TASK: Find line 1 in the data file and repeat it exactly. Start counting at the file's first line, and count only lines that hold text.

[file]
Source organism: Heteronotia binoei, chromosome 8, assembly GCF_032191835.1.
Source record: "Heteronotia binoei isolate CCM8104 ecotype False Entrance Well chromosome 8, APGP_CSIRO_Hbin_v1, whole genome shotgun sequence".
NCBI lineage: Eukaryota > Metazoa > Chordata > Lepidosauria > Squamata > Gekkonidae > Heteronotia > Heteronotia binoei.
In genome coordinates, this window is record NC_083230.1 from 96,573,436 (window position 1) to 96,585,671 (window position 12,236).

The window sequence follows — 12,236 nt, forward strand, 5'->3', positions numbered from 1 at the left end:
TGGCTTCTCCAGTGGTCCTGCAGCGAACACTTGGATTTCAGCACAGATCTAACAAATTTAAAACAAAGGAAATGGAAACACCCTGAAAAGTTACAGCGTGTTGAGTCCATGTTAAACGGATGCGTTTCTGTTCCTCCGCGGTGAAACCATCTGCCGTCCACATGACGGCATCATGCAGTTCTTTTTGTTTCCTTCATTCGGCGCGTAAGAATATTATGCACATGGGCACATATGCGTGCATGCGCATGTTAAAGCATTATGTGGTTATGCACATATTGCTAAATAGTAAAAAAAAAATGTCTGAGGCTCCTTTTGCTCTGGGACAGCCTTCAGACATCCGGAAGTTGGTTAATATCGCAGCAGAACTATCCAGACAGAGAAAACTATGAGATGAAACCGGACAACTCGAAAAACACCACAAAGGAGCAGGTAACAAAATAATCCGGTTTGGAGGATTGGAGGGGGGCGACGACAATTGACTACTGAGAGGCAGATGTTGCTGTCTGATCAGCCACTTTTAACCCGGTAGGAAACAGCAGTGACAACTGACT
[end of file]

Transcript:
Source organism: Heteronotia binoei, chromosome 8, assembly GCF_032191835.1.